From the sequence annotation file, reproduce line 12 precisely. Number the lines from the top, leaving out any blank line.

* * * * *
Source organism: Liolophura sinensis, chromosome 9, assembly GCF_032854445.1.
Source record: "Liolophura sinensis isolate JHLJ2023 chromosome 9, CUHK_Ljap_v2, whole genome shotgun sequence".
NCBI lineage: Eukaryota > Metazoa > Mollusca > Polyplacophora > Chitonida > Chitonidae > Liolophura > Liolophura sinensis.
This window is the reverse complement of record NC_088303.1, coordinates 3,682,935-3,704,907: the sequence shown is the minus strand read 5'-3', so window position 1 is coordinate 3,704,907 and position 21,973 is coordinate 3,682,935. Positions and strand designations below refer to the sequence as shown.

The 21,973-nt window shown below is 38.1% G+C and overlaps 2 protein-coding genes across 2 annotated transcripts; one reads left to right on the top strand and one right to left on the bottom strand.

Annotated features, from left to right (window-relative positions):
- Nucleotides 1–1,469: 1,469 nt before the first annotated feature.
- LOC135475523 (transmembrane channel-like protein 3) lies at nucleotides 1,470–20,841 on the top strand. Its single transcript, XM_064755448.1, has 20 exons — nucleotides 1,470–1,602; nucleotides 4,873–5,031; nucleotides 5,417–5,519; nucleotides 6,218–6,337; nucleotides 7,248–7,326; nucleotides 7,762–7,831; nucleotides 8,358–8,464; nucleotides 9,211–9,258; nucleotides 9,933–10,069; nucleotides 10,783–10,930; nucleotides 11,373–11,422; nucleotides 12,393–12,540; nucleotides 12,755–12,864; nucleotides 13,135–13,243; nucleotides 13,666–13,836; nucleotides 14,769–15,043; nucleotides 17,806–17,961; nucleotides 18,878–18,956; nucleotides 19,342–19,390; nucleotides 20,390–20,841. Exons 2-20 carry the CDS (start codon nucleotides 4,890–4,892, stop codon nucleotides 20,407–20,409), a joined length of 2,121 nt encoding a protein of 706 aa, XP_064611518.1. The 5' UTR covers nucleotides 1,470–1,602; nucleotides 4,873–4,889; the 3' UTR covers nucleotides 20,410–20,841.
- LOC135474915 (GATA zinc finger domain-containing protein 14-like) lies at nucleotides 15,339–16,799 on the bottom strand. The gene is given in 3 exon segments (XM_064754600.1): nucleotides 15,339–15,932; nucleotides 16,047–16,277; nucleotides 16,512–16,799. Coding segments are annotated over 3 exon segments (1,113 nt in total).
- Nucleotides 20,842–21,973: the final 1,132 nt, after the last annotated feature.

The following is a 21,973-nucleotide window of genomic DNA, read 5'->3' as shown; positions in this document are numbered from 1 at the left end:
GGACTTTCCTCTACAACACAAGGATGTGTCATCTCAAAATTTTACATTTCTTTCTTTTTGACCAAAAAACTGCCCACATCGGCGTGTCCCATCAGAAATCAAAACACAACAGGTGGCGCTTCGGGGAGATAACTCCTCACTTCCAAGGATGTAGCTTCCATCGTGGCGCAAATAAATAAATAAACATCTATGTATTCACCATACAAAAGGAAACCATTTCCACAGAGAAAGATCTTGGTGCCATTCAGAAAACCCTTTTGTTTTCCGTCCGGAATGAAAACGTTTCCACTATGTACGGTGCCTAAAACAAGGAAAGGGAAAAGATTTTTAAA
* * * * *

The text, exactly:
GGACTTTCCTCTACAACACAAGGATGTGTCATCTCAAAATTTTACATTTCTTTCTTTTTGACCAAAAAACTGCCCACATCGGCGTGTCCCATCAGAAATCAAAACACAACAGGTGGCGCTTCGGGGAGATAACTCCTCACTTCCAAGGATGTAGCTTCCATCGTGGCGCAAATAAATAAATAAACATCTATGTATTCACCATACAAAAGGAAACCATTTCCACAGAGAAAGATCTTGGTGCCATTCAGAAAACCCTTTTGTTTTCCGTCCGGAATGAAAACGTTTCCACTATGTACGGTGCCTAAAACAAGGAAAGGGAAAAGATTTTTAAA